Parents offer to settle English-learner lawsuit
Capitol Media Services
Jan. 10, 2007

By Howard Fischer Josh Brodesky

Arizona Daily Star

Tucson, Arizona | Published: 01.10.2007 

The lawyer for parents suing the state over English- learner skills has made an offer to finally settle the 15-year-old litigation.

Tim Hogan said Tuesday that he presented attorneys for both the Legislature and schools superintendent Tom Horne a deal to have the state put more money into educating these students.

Neither Hogan nor legislative leaders would provide specifics. But Hogan suggested a final deal could be based on a plan the lawmakers approved last year, which included $432 per student a year but with more money involved.

Last week, Hogan said he would prove that it costs at least $1,600 per student. On Tuesday, with the settlement under consideration, he backed off from any set numbers.

"I want to see good (education) models. And I want to see the models funded," he said during a break in a hearing in U.S. District Court in Tucson over the long-running dispute.

The state currently gives schools about $360 extra per year for each of the approximately 135,000 youngsters classified as "English-language learners," a figure U.S. District Court Judge Raner Collins said is not enough to do the job properly.

Collins rejected the package approved last year, which would have added conditions for receiving extra state funding as well as boosting the amount to $432.

But the 9th U.S. Circuit Court of Appeals last year ordered Collins to reconsider, this time assessing current conditions in Arizona schools, not what they were seven years ago, when a prior judge first found the state in violation of federal law.

In the first day of what could be a four-day trial, the state laid out its argument that language acquisition comes from effective education models that include, among other facets, unified curriculum and certification for teachers as well as periodic assessment of student test scores.

"We believe the funding level is appropriate," said attorney Eric Bistrow, who represents Horne's office.

Bistrow often cited improved AIMS-test scores for students in the Nogales Unified School District as proof the state's education models are working.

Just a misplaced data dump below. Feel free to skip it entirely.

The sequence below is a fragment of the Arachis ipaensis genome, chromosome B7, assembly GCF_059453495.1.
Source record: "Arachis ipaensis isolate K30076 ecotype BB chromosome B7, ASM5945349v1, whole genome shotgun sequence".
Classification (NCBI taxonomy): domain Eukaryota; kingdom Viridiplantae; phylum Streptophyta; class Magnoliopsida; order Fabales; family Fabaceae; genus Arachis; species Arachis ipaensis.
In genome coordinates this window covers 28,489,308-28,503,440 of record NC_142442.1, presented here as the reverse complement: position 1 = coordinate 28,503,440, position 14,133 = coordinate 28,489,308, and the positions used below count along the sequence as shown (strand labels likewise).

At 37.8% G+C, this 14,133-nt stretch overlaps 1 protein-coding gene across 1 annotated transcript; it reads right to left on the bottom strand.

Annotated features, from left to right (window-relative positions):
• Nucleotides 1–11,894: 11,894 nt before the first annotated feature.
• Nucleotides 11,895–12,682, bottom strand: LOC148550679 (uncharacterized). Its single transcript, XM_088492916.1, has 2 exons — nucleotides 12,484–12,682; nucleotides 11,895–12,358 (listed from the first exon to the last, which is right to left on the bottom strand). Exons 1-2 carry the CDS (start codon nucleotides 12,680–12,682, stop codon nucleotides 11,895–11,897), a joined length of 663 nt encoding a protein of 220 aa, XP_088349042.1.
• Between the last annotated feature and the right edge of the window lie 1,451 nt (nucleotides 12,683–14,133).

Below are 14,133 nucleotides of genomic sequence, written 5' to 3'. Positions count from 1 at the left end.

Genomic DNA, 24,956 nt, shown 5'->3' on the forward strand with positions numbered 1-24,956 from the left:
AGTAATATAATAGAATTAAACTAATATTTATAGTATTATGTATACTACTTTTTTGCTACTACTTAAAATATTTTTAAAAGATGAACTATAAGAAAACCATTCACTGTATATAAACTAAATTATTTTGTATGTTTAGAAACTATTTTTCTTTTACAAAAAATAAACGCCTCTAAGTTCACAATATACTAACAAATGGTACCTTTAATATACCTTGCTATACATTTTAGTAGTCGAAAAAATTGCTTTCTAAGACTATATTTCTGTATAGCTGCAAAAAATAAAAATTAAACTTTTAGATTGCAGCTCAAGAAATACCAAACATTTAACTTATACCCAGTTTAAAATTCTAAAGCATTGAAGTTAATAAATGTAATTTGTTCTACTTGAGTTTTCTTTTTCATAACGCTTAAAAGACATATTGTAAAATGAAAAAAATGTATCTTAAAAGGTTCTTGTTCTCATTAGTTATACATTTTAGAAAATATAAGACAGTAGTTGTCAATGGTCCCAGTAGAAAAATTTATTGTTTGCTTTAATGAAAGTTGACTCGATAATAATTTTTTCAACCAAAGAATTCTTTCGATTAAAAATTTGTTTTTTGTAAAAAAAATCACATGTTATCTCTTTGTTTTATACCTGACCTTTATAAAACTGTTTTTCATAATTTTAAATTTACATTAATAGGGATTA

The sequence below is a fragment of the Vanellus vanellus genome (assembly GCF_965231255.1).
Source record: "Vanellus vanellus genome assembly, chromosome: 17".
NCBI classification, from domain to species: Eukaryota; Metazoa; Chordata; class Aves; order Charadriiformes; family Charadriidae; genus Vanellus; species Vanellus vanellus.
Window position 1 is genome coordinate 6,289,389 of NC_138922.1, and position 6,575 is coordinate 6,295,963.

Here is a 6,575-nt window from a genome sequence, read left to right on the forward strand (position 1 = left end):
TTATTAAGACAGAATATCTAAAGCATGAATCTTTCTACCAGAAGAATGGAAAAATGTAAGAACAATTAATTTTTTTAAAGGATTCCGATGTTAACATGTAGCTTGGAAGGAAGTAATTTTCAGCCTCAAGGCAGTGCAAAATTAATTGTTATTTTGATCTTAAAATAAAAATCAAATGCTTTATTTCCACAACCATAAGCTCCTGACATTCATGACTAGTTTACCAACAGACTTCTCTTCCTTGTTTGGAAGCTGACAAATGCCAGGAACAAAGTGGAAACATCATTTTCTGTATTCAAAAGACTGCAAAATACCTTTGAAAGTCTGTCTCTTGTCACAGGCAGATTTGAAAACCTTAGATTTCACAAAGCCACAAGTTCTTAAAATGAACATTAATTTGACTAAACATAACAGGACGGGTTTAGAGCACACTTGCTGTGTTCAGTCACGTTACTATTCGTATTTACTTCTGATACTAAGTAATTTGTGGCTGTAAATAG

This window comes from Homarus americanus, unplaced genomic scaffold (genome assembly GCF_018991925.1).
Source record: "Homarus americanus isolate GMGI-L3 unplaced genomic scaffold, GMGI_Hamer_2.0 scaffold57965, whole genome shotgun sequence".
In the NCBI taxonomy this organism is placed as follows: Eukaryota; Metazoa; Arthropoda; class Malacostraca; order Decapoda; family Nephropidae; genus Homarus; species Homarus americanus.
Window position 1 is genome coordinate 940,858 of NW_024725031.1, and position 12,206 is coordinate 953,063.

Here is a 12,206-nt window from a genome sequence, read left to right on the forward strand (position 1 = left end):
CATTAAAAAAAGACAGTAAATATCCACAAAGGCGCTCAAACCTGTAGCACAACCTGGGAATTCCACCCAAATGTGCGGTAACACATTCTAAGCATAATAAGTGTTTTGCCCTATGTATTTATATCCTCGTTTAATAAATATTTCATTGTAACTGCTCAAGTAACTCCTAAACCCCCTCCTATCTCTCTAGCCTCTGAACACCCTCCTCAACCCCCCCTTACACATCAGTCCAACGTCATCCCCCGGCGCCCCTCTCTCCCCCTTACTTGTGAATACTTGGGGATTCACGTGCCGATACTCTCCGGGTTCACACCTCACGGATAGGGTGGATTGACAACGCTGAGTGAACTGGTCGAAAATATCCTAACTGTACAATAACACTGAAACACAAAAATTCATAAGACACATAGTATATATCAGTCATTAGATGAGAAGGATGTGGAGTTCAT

"They have a high level of performance on the AIMS test," said Rosalie Pedalino Porter, an expert on English-language acquisition and education and a witness for the state. "It's better than what I have seen in many places."

Porter did a cost-study analysis for the state last year, comparing Nogales Unified with four other districts across the country.

However, Hogan noted two of those districts, which Porter described as having excellent programs, were funded at a rate of about $1,000 per student. He also questioned the reliability of testing data coming from Nogales Unified.

Hogan said attorneys representing the Legislature were not interested in his settlement proposal until Collins last week rejected a request to delay this week's hearing. At that point, Hogan said, David Cantelme, who represents the Legislature, "asked me to put something in writing and get it to him, which I did."

Beyond funding, Hogan said other provisions in the plan approved last year would have to be dropped.

For example, the bill said schools could get extra money only after they exhausted other sources of cash, such as federal grants for students in poverty. And Hogan will not accept another provision that limits extra state aid to just two years per student.

House Majority Whip Tom Boone said Hogan's offer cannot be dismissed simply because it might cost the state more than lawmakers approved last year. He said legislators must determine "what would be the odds" of losing the lawsuit and having to spend a lot more money than accepting Hogan's offer would cost.

Horne declined to say if the specifics of Hogan's offer are acceptable, but the offer has to be considered, he said.

Settlements can be "a good thing because they lower your risk," he said. And the risk is significant. Hogan believes he can show the court that the state needs to boost funding far beyond $1,000 a student, which could cost the state $170 million a year or more.

● Contact reporter Josh Brodesky at 807-7789 or